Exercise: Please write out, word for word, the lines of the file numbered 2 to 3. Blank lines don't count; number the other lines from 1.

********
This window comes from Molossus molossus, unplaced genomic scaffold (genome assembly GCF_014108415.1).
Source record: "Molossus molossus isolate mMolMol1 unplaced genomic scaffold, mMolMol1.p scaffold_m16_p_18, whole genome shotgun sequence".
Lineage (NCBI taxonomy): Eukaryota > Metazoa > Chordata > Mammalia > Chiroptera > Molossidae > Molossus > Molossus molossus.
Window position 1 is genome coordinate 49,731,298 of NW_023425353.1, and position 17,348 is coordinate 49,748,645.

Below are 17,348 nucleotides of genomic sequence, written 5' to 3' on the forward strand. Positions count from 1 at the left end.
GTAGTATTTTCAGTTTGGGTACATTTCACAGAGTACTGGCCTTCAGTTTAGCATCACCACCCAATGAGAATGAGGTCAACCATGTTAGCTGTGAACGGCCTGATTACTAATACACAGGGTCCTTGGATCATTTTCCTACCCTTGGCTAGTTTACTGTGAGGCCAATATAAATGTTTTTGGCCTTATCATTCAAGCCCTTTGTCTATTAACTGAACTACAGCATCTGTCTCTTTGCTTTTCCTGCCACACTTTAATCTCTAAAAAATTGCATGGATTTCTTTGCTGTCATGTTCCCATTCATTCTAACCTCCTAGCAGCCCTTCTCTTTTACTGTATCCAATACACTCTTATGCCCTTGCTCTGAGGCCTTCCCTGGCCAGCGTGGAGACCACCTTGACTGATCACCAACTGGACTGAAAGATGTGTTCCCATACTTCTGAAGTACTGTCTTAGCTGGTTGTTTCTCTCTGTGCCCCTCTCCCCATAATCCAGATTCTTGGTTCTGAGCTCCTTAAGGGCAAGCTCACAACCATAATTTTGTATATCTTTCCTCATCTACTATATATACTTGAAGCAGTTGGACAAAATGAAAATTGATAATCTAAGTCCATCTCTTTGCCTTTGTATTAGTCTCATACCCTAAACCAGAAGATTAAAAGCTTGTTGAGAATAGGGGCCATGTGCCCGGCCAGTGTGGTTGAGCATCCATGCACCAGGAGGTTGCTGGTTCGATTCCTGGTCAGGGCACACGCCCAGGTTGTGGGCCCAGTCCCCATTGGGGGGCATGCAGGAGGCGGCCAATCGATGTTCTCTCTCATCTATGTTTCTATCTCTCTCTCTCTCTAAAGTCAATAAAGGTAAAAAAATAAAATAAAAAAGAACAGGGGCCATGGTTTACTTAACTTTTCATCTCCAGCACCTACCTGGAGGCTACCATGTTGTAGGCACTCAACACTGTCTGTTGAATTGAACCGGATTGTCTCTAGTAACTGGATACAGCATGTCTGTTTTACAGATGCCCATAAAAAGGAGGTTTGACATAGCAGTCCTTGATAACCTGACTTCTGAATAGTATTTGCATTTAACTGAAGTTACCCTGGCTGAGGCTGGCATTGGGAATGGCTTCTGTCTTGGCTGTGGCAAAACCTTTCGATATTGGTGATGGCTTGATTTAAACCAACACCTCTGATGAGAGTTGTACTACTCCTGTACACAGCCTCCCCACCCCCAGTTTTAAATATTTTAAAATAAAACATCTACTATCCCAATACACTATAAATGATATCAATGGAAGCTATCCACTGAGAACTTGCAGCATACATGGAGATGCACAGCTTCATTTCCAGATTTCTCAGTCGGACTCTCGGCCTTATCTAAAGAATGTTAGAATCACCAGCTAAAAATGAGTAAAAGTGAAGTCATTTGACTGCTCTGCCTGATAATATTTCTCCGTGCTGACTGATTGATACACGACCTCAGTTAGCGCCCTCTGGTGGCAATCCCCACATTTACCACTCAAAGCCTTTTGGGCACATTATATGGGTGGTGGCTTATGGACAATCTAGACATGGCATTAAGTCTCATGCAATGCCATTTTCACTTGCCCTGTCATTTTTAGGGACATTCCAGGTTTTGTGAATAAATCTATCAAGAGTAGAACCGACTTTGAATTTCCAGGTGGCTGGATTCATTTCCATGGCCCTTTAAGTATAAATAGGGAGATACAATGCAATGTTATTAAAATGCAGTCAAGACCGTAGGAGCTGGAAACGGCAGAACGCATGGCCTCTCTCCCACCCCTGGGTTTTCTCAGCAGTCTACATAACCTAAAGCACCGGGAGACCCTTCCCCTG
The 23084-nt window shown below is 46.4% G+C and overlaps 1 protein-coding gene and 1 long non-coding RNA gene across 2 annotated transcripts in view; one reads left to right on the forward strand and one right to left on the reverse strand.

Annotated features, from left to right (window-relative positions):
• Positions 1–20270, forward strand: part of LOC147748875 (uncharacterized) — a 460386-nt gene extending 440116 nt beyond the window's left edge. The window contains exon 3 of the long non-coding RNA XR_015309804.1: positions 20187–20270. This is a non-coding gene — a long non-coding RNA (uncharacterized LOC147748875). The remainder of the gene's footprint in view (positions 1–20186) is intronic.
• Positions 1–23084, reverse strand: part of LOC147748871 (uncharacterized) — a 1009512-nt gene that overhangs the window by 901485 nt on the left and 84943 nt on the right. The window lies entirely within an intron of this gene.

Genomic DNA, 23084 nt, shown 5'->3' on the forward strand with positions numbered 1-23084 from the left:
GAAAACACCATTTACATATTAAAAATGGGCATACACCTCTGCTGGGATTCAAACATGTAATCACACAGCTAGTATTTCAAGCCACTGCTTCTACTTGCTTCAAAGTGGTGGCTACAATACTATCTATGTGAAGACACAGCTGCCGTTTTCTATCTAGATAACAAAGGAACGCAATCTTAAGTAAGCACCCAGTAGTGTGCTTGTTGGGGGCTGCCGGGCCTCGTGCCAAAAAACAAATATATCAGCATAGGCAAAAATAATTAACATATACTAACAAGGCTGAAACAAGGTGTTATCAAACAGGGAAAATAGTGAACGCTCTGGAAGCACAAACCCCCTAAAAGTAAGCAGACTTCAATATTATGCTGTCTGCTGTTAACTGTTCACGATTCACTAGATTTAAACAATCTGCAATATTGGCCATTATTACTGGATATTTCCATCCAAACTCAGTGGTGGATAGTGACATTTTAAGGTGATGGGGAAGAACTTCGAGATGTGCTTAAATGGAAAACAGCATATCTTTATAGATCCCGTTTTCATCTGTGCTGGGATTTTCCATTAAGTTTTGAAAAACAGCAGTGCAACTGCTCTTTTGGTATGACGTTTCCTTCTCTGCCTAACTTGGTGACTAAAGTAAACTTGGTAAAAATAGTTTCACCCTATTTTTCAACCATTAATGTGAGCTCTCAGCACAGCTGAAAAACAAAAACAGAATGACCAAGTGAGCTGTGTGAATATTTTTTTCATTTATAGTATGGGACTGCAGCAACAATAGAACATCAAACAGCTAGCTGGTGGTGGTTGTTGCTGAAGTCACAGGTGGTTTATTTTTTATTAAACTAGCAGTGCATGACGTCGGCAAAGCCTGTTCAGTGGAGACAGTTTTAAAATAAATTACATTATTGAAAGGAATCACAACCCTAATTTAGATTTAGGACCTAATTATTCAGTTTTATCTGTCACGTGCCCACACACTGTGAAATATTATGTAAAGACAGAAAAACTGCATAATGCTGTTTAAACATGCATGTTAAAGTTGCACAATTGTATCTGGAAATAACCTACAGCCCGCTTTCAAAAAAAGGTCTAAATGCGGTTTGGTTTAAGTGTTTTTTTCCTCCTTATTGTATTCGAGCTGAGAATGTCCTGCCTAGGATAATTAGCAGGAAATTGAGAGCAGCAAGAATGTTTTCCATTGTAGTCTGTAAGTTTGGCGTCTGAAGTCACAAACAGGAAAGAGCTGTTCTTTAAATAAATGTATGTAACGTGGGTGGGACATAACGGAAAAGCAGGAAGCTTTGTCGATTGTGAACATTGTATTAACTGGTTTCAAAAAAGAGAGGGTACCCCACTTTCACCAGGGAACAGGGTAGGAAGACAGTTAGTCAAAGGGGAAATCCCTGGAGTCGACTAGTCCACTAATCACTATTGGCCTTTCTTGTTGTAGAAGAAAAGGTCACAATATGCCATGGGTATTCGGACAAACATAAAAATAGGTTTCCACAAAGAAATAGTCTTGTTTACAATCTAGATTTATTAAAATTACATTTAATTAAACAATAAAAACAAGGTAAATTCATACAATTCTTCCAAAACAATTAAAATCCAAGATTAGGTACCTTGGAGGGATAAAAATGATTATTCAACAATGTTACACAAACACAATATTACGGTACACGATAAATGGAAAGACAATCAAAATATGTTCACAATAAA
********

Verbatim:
Source record: "Molossus molossus isolate mMolMol1 unplaced genomic scaffold, mMolMol1.p scaffold_m16_p_18, whole genome shotgun sequence".
Lineage (NCBI taxonomy): Eukaryota > Metazoa > Chordata > Mammalia > Chiroptera > Molossidae > Molossus > Molossus molossus.